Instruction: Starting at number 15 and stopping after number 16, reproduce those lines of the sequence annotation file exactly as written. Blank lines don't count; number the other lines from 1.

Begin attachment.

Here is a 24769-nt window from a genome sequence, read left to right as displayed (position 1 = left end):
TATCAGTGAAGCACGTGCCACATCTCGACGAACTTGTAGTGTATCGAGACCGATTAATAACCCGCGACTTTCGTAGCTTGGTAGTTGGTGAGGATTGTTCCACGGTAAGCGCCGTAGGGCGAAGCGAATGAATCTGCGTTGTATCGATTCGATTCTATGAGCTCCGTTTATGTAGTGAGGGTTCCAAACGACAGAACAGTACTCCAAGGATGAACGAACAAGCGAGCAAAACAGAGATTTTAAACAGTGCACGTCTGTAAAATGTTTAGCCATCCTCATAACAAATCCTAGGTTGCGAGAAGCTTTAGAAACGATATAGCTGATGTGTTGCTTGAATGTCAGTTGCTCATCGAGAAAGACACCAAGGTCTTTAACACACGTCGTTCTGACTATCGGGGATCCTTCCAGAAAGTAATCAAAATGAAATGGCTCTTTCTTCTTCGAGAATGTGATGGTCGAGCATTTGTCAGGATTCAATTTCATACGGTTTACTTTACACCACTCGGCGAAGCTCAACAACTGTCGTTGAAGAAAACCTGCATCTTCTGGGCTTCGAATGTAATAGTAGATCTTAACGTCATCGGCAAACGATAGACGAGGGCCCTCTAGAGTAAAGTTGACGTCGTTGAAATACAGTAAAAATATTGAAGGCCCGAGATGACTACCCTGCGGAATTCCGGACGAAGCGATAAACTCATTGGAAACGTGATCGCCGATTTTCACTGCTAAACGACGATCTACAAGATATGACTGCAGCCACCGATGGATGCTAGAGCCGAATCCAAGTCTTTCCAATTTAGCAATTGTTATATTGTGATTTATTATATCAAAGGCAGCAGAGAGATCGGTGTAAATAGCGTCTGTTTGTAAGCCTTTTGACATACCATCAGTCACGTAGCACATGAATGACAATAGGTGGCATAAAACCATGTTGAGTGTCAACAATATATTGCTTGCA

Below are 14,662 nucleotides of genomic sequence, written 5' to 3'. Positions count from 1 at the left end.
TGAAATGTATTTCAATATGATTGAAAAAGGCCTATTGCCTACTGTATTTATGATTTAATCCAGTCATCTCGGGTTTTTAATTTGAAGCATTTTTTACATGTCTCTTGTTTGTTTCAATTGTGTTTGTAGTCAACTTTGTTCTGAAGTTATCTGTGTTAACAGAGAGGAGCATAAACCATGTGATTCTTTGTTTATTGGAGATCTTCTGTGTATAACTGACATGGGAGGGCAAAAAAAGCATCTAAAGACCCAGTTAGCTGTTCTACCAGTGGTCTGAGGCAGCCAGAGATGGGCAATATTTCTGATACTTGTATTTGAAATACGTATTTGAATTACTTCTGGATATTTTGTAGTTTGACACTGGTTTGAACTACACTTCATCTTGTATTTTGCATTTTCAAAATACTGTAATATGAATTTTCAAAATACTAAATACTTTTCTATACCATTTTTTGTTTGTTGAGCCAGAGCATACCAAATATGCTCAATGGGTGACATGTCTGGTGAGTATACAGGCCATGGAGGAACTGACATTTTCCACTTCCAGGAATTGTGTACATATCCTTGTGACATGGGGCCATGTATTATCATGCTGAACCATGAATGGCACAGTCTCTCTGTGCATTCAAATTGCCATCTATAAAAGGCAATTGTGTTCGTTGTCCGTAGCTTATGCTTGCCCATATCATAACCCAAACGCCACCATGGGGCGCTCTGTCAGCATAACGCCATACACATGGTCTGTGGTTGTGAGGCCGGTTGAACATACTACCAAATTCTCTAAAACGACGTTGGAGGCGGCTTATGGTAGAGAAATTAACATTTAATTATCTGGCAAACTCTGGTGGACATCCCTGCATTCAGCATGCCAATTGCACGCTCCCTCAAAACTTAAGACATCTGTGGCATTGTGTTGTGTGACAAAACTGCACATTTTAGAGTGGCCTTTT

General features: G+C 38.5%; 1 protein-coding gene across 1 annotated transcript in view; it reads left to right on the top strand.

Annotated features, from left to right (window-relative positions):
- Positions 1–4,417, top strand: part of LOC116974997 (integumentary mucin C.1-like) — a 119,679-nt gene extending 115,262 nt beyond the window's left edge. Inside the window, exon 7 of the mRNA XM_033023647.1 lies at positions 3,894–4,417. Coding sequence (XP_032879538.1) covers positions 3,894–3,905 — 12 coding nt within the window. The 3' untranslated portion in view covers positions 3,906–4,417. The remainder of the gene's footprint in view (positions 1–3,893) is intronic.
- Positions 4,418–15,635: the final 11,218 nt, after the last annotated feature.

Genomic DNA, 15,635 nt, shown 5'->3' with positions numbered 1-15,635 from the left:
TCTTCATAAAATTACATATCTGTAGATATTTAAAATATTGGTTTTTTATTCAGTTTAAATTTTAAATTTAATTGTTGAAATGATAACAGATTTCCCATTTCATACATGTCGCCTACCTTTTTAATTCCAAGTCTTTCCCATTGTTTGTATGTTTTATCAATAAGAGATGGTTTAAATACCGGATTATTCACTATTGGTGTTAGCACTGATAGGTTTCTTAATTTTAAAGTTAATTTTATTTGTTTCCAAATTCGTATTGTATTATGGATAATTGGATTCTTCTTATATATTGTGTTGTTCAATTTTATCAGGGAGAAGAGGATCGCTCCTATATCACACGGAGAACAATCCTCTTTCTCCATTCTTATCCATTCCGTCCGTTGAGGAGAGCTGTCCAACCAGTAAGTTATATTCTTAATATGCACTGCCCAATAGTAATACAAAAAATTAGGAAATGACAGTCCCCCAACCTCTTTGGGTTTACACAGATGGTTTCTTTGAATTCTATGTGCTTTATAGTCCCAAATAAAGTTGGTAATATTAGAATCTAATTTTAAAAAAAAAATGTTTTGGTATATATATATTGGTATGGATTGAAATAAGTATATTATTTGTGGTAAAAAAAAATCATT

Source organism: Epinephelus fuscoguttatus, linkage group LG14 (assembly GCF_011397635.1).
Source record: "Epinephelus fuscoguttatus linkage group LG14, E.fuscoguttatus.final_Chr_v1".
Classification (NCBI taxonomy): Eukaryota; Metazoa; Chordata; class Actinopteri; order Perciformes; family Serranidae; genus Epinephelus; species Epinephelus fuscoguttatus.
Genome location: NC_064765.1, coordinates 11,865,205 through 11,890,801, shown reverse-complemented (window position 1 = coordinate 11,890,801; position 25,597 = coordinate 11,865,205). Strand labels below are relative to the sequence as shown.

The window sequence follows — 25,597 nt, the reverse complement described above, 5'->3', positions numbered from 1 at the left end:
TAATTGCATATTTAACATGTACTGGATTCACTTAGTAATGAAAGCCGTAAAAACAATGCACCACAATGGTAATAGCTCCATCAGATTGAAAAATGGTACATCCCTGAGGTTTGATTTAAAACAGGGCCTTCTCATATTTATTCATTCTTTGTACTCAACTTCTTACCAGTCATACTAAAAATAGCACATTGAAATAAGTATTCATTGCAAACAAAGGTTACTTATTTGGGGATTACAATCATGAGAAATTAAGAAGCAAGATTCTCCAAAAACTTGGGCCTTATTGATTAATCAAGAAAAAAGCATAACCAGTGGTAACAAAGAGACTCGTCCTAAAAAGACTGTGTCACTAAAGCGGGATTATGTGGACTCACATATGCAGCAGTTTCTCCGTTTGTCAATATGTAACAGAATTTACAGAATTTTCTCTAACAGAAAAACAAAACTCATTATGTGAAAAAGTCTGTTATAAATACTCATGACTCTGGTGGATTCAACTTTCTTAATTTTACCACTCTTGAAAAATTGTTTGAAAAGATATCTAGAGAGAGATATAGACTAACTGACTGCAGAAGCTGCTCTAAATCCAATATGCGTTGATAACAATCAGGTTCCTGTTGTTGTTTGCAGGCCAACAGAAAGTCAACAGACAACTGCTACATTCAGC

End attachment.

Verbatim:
The window sequence follows — 25,597 nt, the reverse complement described above, 5'->3', positions numbered from 1 at the left end:
TAATTGCATATTTAACATGTACTGGATTCACTTAGTAATGAAAGCCGTAAAAACAATGCACCACAATGGTAATAGCTCCATCAGATTGAAAAATGGTACATCCCTGAGGTTTGATTTAAAACAGGGCCTTCTCATATTTATTCATTCTTTGTACTCAACTTCTTACCAGTCATACTAAAAATAGCACATTGAAATAAGTATTCATTGCAAACAAAGGTTACTTATTTGGGGATTACAATCATGAGAAATTAAGAAGCAAGATTCTCCAAAAACTTGGGCCTTATTGATTAATCAAGAAAAAAGCATAACCAGTGGTAACAAAGAGACTCGTCCTAAAAAGACTGTGTCACTAAAGCGGGATTATGTGGACTCACATATGCAGCAGTTTCTCCGTTTGTCAATATGTAACAGAATTTACAGAATTTTCTCTAACAGAAAAACAAAACTCATTATGTGAAAAAGTCTGTTATAAATACTCATGACTCTGGTGGATTCAACTTTCTTAATTTTACCACTCTTGAAAAATTGTTTGAAAAGATATCTAGAGAGAGATATAGACTAACTGACTGCAGAAGCTGCTCTAAATCCAATATGCGTTGATAACAATCAGGTTCCTGTTGTTGTTTGCAGGCCAACAGAAAGTCAACAGACAACTGCTACATTCAGC